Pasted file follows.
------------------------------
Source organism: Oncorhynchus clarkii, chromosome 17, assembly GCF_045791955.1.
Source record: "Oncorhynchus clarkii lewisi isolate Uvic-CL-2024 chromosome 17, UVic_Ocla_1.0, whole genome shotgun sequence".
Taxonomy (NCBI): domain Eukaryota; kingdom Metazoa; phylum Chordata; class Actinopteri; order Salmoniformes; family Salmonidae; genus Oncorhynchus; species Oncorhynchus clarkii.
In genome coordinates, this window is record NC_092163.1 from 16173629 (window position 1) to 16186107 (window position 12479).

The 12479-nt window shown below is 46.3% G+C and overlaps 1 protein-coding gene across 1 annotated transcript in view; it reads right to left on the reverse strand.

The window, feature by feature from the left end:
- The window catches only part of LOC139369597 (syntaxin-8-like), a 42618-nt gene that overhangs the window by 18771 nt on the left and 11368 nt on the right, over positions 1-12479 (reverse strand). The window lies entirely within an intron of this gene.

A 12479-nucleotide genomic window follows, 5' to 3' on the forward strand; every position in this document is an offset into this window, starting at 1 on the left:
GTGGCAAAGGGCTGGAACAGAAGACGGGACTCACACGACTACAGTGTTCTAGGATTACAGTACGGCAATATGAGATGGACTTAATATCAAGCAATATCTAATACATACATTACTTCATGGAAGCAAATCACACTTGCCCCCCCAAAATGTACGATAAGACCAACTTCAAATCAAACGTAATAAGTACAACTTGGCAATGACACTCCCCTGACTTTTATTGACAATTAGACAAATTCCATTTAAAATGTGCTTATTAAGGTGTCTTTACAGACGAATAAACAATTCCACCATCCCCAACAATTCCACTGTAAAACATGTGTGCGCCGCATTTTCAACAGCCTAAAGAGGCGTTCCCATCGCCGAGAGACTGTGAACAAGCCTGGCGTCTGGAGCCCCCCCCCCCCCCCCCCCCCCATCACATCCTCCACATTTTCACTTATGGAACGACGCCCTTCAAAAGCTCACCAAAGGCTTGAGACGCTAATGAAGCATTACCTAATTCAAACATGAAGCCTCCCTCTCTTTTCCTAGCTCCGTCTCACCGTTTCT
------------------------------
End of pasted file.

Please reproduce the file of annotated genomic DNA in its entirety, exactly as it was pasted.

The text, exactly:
Source organism: Oncorhynchus clarkii, chromosome 17, assembly GCF_045791955.1.
Source record: "Oncorhynchus clarkii lewisi isolate Uvic-CL-2024 chromosome 17, UVic_Ocla_1.0, whole genome shotgun sequence".
Taxonomy (NCBI): domain Eukaryota; kingdom Metazoa; phylum Chordata; class Actinopteri; order Salmoniformes; family Salmonidae; genus Oncorhynchus; species Oncorhynchus clarkii.
In genome coordinates, this window is record NC_092163.1 from 16173629 (window position 1) to 16186107 (window position 12479).

The 12479-nt window shown below is 46.3% G+C and overlaps 1 protein-coding gene across 1 annotated transcript in view; it reads right to left on the reverse strand.

The window, feature by feature from the left end:
- The window catches only part of LOC139369597 (syntaxin-8-like), a 42618-nt gene that overhangs the window by 18771 nt on the left and 11368 nt on the right, over positions 1-12479 (reverse strand). The window lies entirely within an intron of this gene.

A 12479-nucleotide genomic window follows, 5' to 3' on the forward strand; every position in this document is an offset into this window, starting at 1 on the left:
GTGGCAAAGGGCTGGAACAGAAGACGGGACTCACACGACTACAGTGTTCTAGGATTACAGTACGGCAATATGAGATGGACTTAATATCAAGCAATATCTAATACATACATTACTTCATGGAAGCAAATCACACTTGCCCCCCCAAAATGTACGATAAGACCAACTTCAAATCAAACGTAATAAGTACAACTTGGCAATGACACTCCCCTGACTTTTATTGACAATTAGACAAATTCCATTTAAAATGTGCTTATTAAGGTGTCTTTACAGACGAATAAACAATTCCACCATCCCCAACAATTCCACTGTAAAACATGTGTGCGCCGCATTTTCAACAGCCTAAAGAGGCGTTCCCATCGCCGAGAGACTGTGAACAAGCCTGGCGTCTGGAGCCCCCCCCCCCCCCCCCCCCCCATCACATCCTCCACATTTTCACTTATGGAACGACGCCCTTCAAAAGCTCACCAAAGGCTTGAGACGCTAATGAAGCATTACCTAATTCAAACATGAAGCCTCCCTCTCTTTTCCTAGCTCCGTCTCACCGTTTCT